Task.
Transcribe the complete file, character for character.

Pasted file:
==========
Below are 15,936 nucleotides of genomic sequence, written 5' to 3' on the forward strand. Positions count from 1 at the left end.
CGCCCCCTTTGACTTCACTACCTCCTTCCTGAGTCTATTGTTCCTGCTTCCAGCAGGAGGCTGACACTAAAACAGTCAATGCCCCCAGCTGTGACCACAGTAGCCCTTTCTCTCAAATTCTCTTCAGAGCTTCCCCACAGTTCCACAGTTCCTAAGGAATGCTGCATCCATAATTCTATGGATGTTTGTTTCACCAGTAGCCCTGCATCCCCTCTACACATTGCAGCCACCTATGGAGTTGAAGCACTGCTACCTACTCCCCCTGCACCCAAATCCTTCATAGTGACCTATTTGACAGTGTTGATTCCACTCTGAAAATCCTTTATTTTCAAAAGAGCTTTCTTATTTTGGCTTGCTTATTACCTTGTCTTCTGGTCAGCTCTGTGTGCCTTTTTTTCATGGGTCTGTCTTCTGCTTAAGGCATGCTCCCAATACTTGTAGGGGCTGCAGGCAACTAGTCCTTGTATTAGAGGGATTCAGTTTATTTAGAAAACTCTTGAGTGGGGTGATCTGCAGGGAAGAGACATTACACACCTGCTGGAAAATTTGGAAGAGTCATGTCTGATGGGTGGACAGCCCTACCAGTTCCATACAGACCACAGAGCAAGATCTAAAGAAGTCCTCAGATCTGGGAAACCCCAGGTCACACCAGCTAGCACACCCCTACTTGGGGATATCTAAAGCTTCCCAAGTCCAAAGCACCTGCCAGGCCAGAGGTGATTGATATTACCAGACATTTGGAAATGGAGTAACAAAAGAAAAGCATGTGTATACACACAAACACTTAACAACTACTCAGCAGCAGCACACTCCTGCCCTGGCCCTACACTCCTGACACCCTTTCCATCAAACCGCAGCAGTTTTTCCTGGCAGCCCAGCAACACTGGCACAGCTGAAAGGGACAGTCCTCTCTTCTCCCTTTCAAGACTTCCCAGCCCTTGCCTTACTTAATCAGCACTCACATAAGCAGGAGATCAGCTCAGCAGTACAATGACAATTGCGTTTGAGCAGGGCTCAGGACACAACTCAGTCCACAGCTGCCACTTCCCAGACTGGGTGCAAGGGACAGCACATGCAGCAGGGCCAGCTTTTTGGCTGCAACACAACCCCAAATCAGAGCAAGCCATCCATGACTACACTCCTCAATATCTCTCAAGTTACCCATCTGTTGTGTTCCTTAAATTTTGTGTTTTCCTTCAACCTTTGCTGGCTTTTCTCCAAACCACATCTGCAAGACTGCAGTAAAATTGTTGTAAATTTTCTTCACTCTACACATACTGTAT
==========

Below are 15,936 nucleotides of genomic sequence, written 5' to 3' on the forward strand. Positions count from 1 at the left end.
CGCCCCCTTTGACTTCACTACCTCCTTCCTGAGTCTATTGTTCCTGCTTCCAGCAGGAGGCTGACACTAAAACAGTCAATGCCCCCAGCTGTGACCACAGTAGCCCTTTCTCTCAAATTCTCTTCAGAGCTTCCCCACAGTTCCACAGTTCCTAAGGAATGCTGCATCCATAATTCTATGGATGTTTGTTTCACCAGTAGCCCTGCATCCCCTCTACACATTGCAGCCACCTATGGAGTTGAAGCACTGCTACCTACTCCCCCTGCACCCAAATCCTTCATAGTGACCTATTTGACAGTGTTGATTCCACTCTGAAAATCCTTTATTTTCAAAAGAGCTTTCTTATTTTGGCTTGCTTATTACCTTGTCTTCTGGTCAGCTCTGTGTGCCTTTTTTTCATGGGTCTGTCTTCTGCTTAAGGCATGCTCCCAATACTTGTAGGGGCTGCAGGCAACTAGTCCTTGTATTAGAGGGATTCAGTTTATTTAGAAAACTCTTGAGTGGGGTGATCTGCAGGGAAGAGACATTACACACCTGCTGGAAAATTTGGAAGAGTCATGTCTGATGGGTGGACAGCCCTACCAGTTCCATACAGACCACAGAGCAAGATCTAAAGAAGTCCTCAGATCTGGGAAACCCCAGGTCACACCAGCTAGCACACCCCTACTTGGGGATATCTAAAGCTTCCCAAGTCCAAAGCACCTGCCAGGCCAGAGGTGATTGATATTACCAGACATTTGGAAATGGAGTAACAAAAGAAAAGCATGTGTATACACACAAACACTTAACAACTACTCAGCAGCAGCACACTCCTGCCCTGGCCCTACACTCCTGACACCCTTTCCATCAAACCGCAGCAGTTTTTCCTGGCAGCCCAGCAACACTGGCACAGCTGAAAGGGACAGTCCTCTCTTCTCCCTTTCAAGACTTCCCAGCCCTTGCCTTACTTAATCAGCACTCACATAAGCAGGAGATCAGCTCAGCAGTACAATGACAATTGCGTTTGAGCAGGGCTCAGGACACAACTCAGTCCACAGCTGCCACTTCCCAGACTGGGTGCAAGGGACAGCACATGCAGCAGGGCCAGCTTTTTGGCTGCAACACAACCCCAAATCAGAGCAAGCCATCCATGACTACACTCCTCAATATCTCTCAAGTTACCCATCTGTTGTGTTCCTTAAATTTTGTGTTTTCCTTCAACCTTTGCTGGCTTTTCTCCAAACCACATCTGCAAGACTGCAGTAAAATTGTTGTAAATTTTCTTCACTCTACACATACTGTAT